Rating: 10
Product Details: "Aikido. Kokyu Ho Lessons" by 5Stars - posted: - Rating: ********* 9.00

Last Review Posted by sakumeikan - posted: 3:54pm [ Post a Review

Views: 35169

This dvd is part of a set of dvds which are basically references of aikido waza /conditioning for aikidoka with experience.They are not coaching dvds. Chiba Sensei using various students demonstrates basic form related to the particular grade . Camera work is clear. Little if any verbal instruction.You need to look clearly for insights into the forms.This dvd and the complete set of this series should be in every instructors dvd cabinet.

Rating: 10
Product Details: "USAF Western Region Test Guidelines, 5th and 4th kyu" by akiy - posted: - Rating: ********** 10.00

Last Review Posted by ChrisMikk - posted: 5:57am [ Post a Review

Views: 16630

Aikido Shugyo, the first of Shioda-sama's books translated by Payet and Johnston, is one of the best martial arts autobiographies available. This companion volume is equally well produced, with the translation capturing a clear, individual voice, which I assume is very much as it must have been to speak with the author. I thought the content was a little repetitive from the perspective of aikido anecdotes/advice, but the stories about the war and the founding of the Yoshinkan hombu dojo are quite interesting. If you have a thing for martial arts history, this is almost as much of a must-read as Shugyo. Edited: please not the price I paid was 2,500 yen, not 2,500 dollars.

Rating: 9
Product Details: "Aikido Jinsei: My Life in Aikido" by ChrisMikk - posted: - Rating: ********* 9.00

Last Review Posted by groove - posted: 8:32pm [ Post a Review

Views: 60065

thank you
Product Details: "The Aikido Student Handbook" by akiy - posted: - Rating: ********* 9.00

Last Review Posted by Aviv - posted: 3:43pm [ Post a Review

Views: 44975

Nine circles sells two lengths 50" and 53" and two thicknesses 2.4 cm and 2.7 cm. We purchased some 53" in both thicknesses and I can really recommend the thicker ones, which is are just over 1" thick. This is a good jo for larger students.

Rating: 8
Product Details: "White Oak Jo" by ian - posted: - Rating: ********* 8.50

Last Review Posted by kjeremiah - posted: 10:43am [ Post a Review

Views: 25735

Tenchi: Building a Bridge between Heaven and Earth by Alister Gillies 2012, CreateSpace, 134 pp. paperback-$14.00 e-book-$3.99 Review by Ken Jeremiah, Ed.D. “Tenchi: Building a Bridge between Heaven and Earth” is written by a longtime practitioner of Aikido, Alister Gillies. In this text, he relates some of the things he has learned throughout the years. These include some insights regarding the connection between the mind and body, and the training undertaken in order enhance this relationship. The book also includes information about the development of internal power, and the existence of specific (aiki) movements in Aikido that can be traced to its parent art, Daito-ryu Aikijujutsu. The book is a collection of essays in which the author reflects upon his personal experiences while training in martial arts, and on the practices used in order to increase the connection between the mind and the body. Due to the nature of the book, there is a variety of topics covered. These topics include the “therapeutic value and function” of Aikido, and the diversity of different styles of Aikido. “Tenchi: Building a Bridge between Heaven and Earth” also points out the popularity of Aikido (and Zen) in Italy and France. Comparing the ideas of French philosophers with the viewpoints found in Japanese martial and spiritual practices, the author explains how such seemingly diverse traditions actually blended together logically for Europeans. It is primarily for this reason that “there are more people practicing Aikido in France today than in any other country, including Japan.” Italy also retains a strong connection to Japan, and it too has a flourishing Aikido community. In my opinion, the most interesting aspects of the book were the chapters in which Mr. Gillies delved into the history of the art. He explained that O-Sensei taught different things to different students, and that this must be kept in mind in order to understand the complete whole. He also explored the connection between Daito-ryu and Aikido with an emphasis on the changes that O-Sensei made in order to formulate Aikido. In addition, he discussed the connection of Aikido to Zen. Although O-Sensei was not a member of this sect, or any Buddhist sect, there are some practitioners today who like to make this connection. As such, this book may help to clarify such connections for students who choose to combine these traditions, modifying Aikido in order to suit their own purposes. Mr. Gillies also compares the teachings of Aikido, specifically the notion of Tenchi, to various other religious and cultural traditions on the planet, including shamanism. “Tenchi: Building a Bridge between Heaven and Earth” does not lead readers along a linear, step-by-step voyage. Rather, it is a free-flowing, drifting text, in which the readers might not know where they will end up. However, at the end of the trip, they will be richer due to the experience. This text is worthwhile for practitioners of Aikido, and it may lead to future research regarding the connections between Chinese and Japanese practices and similar exercises found in cultures throughout the world, both new and old. I recommend it.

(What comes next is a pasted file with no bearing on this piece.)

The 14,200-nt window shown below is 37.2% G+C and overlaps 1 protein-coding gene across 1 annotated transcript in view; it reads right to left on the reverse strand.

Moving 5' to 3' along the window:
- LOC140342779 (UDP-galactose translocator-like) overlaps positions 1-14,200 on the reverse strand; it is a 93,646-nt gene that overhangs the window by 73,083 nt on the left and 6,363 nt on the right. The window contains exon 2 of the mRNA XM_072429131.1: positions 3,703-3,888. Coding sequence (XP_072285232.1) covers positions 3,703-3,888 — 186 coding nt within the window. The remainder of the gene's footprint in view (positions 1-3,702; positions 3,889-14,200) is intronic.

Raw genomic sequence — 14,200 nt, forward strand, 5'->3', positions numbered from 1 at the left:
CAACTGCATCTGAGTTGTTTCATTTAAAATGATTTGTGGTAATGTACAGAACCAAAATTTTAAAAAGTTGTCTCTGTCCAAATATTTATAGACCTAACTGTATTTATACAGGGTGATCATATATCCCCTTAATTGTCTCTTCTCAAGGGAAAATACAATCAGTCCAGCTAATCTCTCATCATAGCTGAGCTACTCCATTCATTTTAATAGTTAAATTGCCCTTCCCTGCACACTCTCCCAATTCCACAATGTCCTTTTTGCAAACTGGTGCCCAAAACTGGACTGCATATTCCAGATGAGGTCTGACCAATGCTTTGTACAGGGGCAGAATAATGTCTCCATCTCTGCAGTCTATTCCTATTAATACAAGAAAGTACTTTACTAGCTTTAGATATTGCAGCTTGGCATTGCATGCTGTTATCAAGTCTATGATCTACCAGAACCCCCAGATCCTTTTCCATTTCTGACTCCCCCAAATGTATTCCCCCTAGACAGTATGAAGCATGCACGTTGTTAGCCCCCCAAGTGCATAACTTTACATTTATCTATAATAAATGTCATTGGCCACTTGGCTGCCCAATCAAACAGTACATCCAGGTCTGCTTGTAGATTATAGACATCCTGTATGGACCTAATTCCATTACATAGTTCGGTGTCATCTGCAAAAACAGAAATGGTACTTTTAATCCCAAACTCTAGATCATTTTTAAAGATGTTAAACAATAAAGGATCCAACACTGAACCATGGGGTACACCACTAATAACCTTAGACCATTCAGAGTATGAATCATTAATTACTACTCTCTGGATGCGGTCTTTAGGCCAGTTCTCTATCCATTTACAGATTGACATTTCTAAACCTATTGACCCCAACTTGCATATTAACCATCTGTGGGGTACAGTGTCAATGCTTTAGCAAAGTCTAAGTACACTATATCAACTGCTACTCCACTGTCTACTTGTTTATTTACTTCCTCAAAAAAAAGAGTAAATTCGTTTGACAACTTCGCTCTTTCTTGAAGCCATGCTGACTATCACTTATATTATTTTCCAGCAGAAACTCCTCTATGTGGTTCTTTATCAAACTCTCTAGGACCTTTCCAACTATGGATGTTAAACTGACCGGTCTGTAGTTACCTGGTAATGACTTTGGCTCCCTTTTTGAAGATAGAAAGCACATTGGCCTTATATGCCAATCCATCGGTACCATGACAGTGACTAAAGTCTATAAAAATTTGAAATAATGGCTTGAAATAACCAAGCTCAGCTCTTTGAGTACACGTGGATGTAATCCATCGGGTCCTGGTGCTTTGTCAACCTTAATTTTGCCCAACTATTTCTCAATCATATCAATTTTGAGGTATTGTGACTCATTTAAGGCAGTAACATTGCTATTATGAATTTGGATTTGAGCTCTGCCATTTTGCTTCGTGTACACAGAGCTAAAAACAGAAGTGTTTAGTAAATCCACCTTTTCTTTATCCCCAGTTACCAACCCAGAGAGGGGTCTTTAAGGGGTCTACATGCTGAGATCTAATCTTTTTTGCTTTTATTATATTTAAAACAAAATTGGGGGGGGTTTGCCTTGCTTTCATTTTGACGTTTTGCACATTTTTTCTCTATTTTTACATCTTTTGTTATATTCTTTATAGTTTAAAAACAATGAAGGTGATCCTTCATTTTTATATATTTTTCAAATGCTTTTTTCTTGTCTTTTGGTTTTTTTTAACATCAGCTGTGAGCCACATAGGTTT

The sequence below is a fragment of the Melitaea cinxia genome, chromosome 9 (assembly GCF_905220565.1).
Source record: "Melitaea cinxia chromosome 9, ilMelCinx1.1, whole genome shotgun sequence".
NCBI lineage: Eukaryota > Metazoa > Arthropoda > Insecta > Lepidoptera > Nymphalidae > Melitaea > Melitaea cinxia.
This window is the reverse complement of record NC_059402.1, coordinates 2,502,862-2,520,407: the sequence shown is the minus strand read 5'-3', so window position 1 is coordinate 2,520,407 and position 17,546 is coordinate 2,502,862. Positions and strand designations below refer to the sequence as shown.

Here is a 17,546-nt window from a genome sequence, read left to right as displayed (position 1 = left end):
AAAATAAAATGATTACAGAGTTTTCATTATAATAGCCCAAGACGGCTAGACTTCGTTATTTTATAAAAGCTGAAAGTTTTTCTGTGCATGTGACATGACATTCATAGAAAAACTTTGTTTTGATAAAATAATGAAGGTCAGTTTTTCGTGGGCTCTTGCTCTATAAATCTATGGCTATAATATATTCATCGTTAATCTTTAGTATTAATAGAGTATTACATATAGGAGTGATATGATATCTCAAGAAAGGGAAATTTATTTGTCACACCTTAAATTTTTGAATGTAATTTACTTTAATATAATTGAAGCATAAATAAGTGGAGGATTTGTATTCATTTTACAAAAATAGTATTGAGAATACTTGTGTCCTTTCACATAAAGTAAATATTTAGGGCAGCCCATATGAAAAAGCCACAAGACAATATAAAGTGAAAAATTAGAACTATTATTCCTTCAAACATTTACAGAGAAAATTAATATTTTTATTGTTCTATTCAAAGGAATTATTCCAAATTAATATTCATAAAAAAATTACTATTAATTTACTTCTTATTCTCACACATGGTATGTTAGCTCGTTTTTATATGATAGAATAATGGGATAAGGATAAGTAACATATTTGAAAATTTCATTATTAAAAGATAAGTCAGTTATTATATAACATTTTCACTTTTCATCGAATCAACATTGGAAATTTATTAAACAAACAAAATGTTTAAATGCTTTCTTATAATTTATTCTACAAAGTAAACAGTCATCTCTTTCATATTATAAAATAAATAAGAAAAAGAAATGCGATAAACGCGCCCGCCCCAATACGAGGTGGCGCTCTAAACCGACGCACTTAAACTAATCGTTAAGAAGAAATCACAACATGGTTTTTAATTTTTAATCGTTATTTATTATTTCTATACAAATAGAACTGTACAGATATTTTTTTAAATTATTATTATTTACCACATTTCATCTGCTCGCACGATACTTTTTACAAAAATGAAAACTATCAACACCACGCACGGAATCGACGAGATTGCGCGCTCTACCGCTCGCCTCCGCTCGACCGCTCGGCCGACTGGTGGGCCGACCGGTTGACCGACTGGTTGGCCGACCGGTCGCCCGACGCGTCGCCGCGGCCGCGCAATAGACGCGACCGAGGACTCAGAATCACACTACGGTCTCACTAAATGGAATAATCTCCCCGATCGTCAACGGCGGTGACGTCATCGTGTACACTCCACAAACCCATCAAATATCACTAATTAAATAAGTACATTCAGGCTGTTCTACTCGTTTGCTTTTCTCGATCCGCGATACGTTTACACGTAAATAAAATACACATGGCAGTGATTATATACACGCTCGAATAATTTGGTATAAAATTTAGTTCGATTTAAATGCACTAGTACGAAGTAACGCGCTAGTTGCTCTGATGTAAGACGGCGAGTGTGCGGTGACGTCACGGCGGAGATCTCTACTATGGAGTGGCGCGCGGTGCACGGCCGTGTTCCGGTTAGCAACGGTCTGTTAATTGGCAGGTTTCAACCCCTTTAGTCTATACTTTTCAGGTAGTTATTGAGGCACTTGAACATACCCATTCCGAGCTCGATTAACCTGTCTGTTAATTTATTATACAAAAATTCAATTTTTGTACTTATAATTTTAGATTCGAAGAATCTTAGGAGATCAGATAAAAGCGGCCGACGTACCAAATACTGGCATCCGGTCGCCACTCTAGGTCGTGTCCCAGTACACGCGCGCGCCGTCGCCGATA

Rating: 8
Product Details: "Tenchi: Building a Bridge between Heaven and Earth" by Alister Gillies - posted: - Rating: ******** 8.00

Next Page »

Powered by: ReviewPost PHP vB3 Enhanced
Copyright 2006 All Enthusiast, Inc.

All times are GMT -6. The time now is 05:20 AM.

All times are GMT -6. The time now is 05:20 AM.

vBulletin Copyright © 2000-2020 Jelsoft Enterprises Limited
Copyright 1997-2020 AikiWeb and its Authors, All Rights Reserved.
For questions and comments about this website:
Send E-mail
plainlaid-picaresque outchasing-protistan explicantia-altarage seaford-stellionate